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Officials in 7 states can now grant citizenship to minority migrants

Since citizenship is in the Union list, only the central government enjoys the power to grant citizenship unless delegated, said officials.

Written by Rahul Tripathi | New Delhi | Published: December 30, 2016 1:16:58 am

In its bid to swiftly grant citizenship to Hindu minorities, who fled from Pakistan, Bangladesh and Afghanistan due to religious persecution, the Union Home Ministry has given powers to district magistrates and state home secretaries of seven states for “grant of certificate of naturalisation under Section 6 of the Citizenship Act”.

Since citizenship is in the Union list, only the central government enjoys the power to grant citizenship unless delegated, said officials. The states to which these powers have been extended are Gujarat, Madhya Pradesh, Maharashtra, Rajasthan, Uttar Pradesh, Chhattisgarh and Delhi. Except Uttar Pradesh and Delhi, all other states have BJP governments, making it easier to implement the Centre’s roadmap.

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According to the orders issued last week, “The central government hereby directs that powers exercisable by it, for registration as a citizen of India under Section 5 or for grant of certificate of naturalisation under Section 6 of the Citizenship Act, 1955 in respect of any person belonging to minority community in Pakistan, Afghanistan, and Bangladesh namely Hindus, Sikhs, Buddhists, Jains, Parsis and Christians…shall also be exercisable by the collector and the secretary of the department of home of the state or the UT.”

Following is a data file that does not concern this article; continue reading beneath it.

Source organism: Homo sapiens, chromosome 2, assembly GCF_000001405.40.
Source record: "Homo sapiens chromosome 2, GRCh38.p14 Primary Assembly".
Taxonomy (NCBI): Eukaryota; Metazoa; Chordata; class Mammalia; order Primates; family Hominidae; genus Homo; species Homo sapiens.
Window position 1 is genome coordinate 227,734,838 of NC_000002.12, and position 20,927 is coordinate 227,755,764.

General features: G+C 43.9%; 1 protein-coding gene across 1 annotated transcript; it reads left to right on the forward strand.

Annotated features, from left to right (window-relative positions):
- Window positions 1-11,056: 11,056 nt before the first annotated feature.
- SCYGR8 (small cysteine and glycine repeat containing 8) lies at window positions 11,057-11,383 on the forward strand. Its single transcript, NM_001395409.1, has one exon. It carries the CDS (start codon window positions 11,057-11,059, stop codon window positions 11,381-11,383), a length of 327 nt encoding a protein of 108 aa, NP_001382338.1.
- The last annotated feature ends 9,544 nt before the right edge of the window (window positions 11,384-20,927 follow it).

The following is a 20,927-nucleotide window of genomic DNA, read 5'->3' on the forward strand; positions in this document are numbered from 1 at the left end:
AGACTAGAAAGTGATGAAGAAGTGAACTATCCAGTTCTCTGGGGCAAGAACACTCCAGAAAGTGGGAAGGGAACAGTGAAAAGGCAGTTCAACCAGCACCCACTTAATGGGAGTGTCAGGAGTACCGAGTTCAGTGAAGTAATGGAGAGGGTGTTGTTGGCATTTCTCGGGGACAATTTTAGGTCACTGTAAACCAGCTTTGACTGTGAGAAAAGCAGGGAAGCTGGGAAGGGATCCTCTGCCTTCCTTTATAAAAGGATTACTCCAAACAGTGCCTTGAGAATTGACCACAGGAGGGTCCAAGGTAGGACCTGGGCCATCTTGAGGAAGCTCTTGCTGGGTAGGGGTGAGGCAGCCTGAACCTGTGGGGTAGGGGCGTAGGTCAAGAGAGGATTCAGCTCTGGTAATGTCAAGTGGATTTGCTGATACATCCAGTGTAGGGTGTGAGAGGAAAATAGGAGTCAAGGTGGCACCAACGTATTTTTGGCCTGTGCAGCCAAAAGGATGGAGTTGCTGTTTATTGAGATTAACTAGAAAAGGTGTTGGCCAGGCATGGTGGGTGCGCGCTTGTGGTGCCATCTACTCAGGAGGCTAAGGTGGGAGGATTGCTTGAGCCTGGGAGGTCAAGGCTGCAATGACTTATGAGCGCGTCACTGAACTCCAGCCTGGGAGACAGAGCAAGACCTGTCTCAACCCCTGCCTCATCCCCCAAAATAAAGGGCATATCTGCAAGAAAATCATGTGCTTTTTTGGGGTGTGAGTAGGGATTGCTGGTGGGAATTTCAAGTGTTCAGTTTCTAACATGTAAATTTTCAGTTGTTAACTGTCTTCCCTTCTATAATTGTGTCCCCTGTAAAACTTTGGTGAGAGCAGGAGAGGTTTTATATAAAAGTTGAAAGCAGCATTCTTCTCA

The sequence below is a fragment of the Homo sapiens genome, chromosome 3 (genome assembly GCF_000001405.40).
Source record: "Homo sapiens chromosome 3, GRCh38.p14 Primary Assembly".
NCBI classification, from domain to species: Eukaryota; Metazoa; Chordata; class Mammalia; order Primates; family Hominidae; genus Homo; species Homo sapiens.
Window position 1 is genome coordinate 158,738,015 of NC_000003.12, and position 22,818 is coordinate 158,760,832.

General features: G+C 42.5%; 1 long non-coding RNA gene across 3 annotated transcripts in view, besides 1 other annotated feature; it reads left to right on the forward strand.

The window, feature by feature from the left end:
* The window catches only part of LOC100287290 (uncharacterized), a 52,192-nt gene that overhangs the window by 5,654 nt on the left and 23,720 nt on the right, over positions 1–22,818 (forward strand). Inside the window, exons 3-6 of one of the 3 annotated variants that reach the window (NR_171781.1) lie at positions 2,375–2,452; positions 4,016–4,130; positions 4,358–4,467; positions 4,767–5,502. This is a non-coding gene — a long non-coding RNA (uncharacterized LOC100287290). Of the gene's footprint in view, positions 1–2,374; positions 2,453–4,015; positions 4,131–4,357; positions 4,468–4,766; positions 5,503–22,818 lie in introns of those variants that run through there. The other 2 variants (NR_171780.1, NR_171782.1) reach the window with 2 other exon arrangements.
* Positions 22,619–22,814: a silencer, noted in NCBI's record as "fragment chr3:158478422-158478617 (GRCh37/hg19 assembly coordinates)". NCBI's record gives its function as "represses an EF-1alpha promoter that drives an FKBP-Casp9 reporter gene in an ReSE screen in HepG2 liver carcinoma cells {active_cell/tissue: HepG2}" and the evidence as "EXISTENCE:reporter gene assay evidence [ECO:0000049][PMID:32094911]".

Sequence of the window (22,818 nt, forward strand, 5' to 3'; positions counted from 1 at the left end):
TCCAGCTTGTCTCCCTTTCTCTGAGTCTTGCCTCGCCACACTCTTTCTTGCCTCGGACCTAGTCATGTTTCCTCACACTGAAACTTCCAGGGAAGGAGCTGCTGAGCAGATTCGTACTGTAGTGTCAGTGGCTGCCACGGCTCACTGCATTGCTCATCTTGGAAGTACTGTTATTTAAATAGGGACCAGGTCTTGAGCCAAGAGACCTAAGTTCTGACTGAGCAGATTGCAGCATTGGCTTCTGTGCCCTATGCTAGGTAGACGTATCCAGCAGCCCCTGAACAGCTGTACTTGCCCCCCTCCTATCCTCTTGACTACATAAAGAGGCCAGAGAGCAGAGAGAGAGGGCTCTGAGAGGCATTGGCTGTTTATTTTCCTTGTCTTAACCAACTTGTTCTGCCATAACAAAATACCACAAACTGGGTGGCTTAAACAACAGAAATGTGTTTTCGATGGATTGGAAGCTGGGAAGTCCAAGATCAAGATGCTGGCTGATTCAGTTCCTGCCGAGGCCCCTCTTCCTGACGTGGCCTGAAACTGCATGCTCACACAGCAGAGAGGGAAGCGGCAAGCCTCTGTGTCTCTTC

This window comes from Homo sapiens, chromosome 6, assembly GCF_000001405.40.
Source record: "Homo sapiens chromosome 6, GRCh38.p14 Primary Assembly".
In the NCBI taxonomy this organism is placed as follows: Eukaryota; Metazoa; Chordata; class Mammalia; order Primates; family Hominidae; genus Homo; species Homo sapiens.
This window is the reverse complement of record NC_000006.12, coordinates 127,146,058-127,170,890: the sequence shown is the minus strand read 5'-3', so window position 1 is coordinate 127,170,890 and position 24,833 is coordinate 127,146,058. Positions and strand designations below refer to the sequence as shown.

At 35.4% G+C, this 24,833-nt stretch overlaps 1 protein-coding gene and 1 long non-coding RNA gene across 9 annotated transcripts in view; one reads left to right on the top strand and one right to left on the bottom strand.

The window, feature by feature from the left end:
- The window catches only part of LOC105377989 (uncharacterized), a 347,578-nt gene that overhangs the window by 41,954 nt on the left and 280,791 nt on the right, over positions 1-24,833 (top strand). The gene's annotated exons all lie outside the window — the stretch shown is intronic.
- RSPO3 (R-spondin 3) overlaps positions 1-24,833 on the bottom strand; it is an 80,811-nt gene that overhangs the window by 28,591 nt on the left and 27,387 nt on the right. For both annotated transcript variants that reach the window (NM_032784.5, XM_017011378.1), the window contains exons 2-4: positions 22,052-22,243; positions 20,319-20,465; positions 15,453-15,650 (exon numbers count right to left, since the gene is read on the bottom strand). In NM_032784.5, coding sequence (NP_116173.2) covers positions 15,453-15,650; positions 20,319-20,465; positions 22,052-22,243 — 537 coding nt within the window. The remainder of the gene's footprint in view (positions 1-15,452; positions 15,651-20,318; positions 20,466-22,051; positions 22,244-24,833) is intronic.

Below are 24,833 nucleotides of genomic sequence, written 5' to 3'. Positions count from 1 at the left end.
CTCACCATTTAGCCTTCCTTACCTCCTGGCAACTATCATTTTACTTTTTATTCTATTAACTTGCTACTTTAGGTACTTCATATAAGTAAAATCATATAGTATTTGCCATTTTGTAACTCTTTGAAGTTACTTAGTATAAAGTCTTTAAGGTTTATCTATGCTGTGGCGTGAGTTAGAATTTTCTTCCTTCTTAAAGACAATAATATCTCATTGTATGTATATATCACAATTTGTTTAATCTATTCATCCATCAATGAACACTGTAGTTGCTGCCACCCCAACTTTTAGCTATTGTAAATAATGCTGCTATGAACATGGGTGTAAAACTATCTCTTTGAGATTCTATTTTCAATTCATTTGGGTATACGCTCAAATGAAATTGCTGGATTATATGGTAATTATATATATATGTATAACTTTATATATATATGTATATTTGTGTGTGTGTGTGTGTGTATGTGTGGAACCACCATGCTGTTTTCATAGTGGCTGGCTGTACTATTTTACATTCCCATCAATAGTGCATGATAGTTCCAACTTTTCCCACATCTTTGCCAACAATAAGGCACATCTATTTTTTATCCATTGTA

The powers will be valid for two years during which the government plans to finish the process of granting citizenship to nearly three lakh such people, residing in these states. As per data available with the Pakistan Hindu Council, Pakistan has the highest number of Hindus, nearly 69 lakh at the end of 2015.

A similar notification empowering collectors in Gujarat and Rajasthan was issued in 2003-04 during the tenure of then PM Atal Bihari Vajpayee with a validity of one year. However, it had to be withdrawn prematurely as intelligence agencies pointed alleged misuse by some officials of the state government, said an official.

The Home Ministry had earlier relaxed norms for those staying on Long Term Visa (LTV), allowing them to buy property, open bank accounts and obtain PAN as well as Aadhaar cards. However, the Bill to amend the Citizenship Act for minority Hindus introduced this year is pending before Parliament.

After the Narendra Modi government came to power in 2014, several steps have been taken to simplify LTV and citizenship for Hindu minorities from neighboring countries. There is also a provision to allow free movement of LTV holders within the states and UTs wherever they are staying instead of restricting their movement to the place of stay, said officials. Last year, the Home Ministry issued two notifications exempting Bangladesh and Pakistan nationals from minority communities, who entered India before December 31, 2014, from the provisions of Passport Act and the Foreigners Act.

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